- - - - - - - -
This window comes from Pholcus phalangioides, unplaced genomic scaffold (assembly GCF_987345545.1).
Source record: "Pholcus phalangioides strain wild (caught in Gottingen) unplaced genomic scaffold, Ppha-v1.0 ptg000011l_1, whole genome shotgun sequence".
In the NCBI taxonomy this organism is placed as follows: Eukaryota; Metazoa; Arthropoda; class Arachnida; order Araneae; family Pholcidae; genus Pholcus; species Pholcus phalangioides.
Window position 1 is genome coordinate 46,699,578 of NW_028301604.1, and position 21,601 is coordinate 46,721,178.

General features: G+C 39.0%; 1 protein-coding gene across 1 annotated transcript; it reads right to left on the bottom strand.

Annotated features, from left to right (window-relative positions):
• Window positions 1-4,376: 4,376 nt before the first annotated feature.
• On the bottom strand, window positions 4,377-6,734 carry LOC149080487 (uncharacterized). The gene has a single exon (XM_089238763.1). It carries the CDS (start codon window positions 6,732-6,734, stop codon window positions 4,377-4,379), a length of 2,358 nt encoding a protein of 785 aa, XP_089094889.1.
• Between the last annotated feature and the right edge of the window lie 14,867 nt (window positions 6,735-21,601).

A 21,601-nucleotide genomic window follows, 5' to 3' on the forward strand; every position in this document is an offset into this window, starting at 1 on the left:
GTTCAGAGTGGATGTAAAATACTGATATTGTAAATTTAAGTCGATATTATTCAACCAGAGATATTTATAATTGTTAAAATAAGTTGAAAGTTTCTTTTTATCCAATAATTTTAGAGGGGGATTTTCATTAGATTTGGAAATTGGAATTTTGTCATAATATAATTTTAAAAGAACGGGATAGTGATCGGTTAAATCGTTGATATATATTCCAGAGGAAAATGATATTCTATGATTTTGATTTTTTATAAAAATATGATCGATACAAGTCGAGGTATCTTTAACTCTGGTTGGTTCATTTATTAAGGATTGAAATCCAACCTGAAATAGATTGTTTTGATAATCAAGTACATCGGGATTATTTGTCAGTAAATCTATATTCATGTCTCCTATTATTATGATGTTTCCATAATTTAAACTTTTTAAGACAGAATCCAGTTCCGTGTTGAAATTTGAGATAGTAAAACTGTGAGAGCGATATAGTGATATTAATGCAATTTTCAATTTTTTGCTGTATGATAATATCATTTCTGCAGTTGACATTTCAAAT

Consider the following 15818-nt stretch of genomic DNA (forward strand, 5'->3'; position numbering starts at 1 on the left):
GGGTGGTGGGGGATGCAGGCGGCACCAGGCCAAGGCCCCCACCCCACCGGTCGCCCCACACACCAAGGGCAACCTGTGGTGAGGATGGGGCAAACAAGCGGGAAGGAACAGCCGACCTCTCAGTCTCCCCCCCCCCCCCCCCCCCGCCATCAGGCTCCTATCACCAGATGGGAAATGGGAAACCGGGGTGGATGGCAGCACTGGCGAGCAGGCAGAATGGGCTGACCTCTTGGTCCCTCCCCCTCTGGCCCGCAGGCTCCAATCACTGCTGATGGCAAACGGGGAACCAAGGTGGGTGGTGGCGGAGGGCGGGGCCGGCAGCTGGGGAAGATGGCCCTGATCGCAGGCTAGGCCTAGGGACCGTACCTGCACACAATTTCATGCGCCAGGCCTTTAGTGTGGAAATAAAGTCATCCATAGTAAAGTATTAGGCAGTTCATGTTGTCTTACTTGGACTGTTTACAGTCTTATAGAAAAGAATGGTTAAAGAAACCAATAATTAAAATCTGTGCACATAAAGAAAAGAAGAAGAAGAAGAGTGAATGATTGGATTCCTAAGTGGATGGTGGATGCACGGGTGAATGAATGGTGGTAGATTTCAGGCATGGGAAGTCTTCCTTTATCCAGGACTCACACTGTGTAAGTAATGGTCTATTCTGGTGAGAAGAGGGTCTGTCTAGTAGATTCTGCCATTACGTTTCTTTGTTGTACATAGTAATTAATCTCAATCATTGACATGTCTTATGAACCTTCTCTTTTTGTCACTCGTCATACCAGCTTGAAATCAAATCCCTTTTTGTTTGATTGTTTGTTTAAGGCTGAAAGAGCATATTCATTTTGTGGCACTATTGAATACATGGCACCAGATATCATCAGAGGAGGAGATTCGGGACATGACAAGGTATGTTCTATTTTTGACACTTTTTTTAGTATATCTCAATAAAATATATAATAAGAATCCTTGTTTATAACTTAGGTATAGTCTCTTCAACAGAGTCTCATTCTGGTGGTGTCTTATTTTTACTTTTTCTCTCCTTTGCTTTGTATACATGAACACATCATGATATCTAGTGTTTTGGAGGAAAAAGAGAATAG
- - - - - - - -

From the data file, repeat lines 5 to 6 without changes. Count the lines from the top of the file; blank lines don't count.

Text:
General features: G+C 39.0%; 1 protein-coding gene across 1 annotated transcript; it reads right to left on the bottom strand.

Annotated features, from left to right (window-relative positions):